On Saturday, while I sat in the classroom waiting for final papers to arrive, dialed in to the other campuses for half an hour at 8:30 a.m. and again at 1:00 p.m., I finished the following rough drawing in a sketchbook I've begun carrying around. It's not a fabulous drawing, but one that started as nothing and slowly became something, even if it isn't the most stellar example of draughtsmanship. It has the sad, stoic intensity that makes it somewhat worthwhile to post here. I call him "Uncle Gregory". His imagined back-story is below.

Savannah Schroll Guz, "Uncle Gregory" (May 5, 2012)
 "Uncle Gregory was bookish, vaguely academic. He read voraciously. He stood and watched the sky at night until his eyes took on its color. For awhile, he taught English literature at university, but eventually wandered away to Prince Edward Island, where he bought a telescope and charted the stars. He wrote us long, incoherent letters about the end of time and how it was plotted in the stars, if you only knew where to look. He remained haunted by something none of us understood."

Wednesday, May 2, 2012

Back in Action....almost!

ACEO - Space-Time Continuum - Ballpoint Pen Drawing
Savannah Schroll Guz, "Space-Time Continuum", 2012
(Sold 4/13/12)

Over the past few weeks, I've been so consumed with class prep, grading, and other responsibilities that I haven't had a chance to post. However, this coming Saturday will be my last two classes for the semester. Already, I have an incredible sense of relief, since I finished up my long commutes to and from Wheeling last night. After some of my experiences this semester and last semester, I will not return to my current adjuncting post. Although I enjoy teaching very much, especially to those students who care, the drama that comes with my current position is something I really want to get away from, especially since I make almost nothing. It's definitely not a living wage, and I don't get combat pay. So I've begun to seriously consider concentrating my efforts in a different direction, one that is more rewarding, even if those rewards are only personal.

On this happier note, I mentioned a project that I had begun, and once I submit my grades, I can devote more time to it. I hope to have some new things to post by next week, although I want to send them to the person with whom I am working first and get his feedback as well.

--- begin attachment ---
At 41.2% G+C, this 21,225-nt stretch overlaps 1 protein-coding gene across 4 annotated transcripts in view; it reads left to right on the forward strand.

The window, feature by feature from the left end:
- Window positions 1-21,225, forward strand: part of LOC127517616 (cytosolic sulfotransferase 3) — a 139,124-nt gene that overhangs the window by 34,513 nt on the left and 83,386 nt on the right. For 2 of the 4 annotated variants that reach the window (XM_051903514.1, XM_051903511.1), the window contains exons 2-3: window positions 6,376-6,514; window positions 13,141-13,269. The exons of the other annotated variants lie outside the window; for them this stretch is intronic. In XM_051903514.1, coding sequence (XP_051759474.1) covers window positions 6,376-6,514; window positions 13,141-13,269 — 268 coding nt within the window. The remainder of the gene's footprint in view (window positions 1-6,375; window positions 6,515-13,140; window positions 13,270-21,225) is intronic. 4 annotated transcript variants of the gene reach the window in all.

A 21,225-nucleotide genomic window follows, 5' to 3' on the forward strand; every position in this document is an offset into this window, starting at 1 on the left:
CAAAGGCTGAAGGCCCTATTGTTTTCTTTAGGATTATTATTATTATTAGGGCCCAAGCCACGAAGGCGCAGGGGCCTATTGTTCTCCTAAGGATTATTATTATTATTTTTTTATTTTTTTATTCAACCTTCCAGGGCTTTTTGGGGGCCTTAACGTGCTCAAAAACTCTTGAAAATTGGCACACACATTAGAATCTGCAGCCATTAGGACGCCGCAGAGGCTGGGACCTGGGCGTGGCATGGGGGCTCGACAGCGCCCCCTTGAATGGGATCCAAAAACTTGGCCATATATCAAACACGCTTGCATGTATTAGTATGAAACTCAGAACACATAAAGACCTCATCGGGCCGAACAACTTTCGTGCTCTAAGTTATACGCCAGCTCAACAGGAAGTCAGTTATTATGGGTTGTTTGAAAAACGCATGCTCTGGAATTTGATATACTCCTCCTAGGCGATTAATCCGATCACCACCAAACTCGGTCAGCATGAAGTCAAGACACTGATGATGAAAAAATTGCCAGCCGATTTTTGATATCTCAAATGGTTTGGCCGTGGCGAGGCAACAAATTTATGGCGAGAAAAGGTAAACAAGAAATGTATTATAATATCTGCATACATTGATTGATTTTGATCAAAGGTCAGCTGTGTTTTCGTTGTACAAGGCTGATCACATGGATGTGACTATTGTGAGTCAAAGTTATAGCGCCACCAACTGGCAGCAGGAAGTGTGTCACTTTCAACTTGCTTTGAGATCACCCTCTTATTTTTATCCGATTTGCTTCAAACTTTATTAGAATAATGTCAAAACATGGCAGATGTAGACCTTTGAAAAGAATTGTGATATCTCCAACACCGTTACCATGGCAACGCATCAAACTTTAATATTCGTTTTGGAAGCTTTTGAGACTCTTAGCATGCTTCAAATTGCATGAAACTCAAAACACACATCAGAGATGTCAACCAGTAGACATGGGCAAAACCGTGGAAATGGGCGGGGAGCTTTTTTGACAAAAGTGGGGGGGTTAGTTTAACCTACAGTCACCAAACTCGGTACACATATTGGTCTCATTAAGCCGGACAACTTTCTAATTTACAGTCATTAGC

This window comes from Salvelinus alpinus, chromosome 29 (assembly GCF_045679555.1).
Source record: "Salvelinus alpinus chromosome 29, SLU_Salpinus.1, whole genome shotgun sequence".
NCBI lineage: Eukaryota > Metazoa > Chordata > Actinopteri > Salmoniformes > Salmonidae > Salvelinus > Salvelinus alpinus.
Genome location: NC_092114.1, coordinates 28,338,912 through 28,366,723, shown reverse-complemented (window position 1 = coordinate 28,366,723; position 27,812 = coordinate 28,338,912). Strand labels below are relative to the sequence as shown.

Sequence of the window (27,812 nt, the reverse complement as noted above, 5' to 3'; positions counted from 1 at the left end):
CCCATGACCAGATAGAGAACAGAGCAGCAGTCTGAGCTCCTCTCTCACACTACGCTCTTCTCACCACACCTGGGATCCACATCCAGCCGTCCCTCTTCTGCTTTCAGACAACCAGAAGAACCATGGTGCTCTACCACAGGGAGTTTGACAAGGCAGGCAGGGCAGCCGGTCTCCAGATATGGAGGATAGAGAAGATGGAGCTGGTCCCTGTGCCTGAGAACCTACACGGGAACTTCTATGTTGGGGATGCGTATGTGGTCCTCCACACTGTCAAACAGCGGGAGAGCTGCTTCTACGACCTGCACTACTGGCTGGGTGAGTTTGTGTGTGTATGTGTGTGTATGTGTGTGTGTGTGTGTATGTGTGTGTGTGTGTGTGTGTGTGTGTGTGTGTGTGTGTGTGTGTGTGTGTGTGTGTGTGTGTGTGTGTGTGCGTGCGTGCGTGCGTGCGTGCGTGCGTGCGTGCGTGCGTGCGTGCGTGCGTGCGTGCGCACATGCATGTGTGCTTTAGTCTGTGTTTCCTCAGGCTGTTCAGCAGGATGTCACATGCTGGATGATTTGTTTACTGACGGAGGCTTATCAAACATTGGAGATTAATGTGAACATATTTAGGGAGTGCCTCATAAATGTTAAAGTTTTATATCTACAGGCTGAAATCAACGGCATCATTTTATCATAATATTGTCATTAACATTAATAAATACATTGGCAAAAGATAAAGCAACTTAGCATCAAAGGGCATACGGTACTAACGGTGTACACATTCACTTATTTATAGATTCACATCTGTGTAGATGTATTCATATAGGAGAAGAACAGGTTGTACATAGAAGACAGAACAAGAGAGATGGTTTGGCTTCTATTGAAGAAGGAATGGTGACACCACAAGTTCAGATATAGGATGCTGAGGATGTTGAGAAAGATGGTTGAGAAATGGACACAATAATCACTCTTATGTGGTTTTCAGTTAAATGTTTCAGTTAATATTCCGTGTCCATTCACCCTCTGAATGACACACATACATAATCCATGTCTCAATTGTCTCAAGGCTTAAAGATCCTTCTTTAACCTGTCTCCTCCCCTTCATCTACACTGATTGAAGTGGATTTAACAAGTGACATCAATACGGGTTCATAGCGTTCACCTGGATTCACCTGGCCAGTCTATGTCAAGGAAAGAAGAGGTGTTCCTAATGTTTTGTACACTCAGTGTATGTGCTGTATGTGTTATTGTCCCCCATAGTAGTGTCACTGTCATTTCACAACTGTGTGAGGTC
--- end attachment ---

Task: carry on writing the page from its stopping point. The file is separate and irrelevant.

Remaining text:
A Mercer Mayer illustration from the
the book Beauty and the Beast by Marianna Mayer
Last Wednesday night, Michael and I went into Pittsburgh to The Frick Art and Historical Center, and I took a fabulous class with Pittsburgh-based illustrator David Pohl. (See his new work here!) Until mid-May, The Frick has a wonderful exhibition, titled "Draw Me a Story", which presents the original work of book illustrators, from Kate Greenaway and Randolph Caldecott (sound familiar? He has an award named for him) to Trina Schart Hyman (one of my illustrator heroes, whose work I looked forward to seeing in Cricket Magazine when I was a little girl).

Many years ago, my Mum got me a perfect bound softcover of Beauty and the Beast. It was illustrated by Mercer Mayer, with some of the loveliest, most delicate pen and watercolor drawings I have seen. And in a period largely dominated by the Disney conception of what the two characters should look like, Mayer's Beauty and Beast are even more baroquely beautiful. I brought the book back to West Virginia from my parents' home when we visited at Easter, so I could more carefully examine every puddle of color and ink arabesque on the pages. Mercer Mayer also wrote and illustrated another of my favorite books from childhood: Just Me and My Dad.

Excitingly, I've also begun selling a few items from my Etsy store. I make art pins from polymer clay that I bake and paint. Here's a piece that sold last Tuesday:
Art Pin -- Cherry Pie Slice
"Cherry Pie Slice" (an art pin)
Sold 4/24/12
I also sold two other items, one a small drawing (above) and another art pin that is shaped and painted like a golden butterfly. So, things are looking up in the art store. Hooray!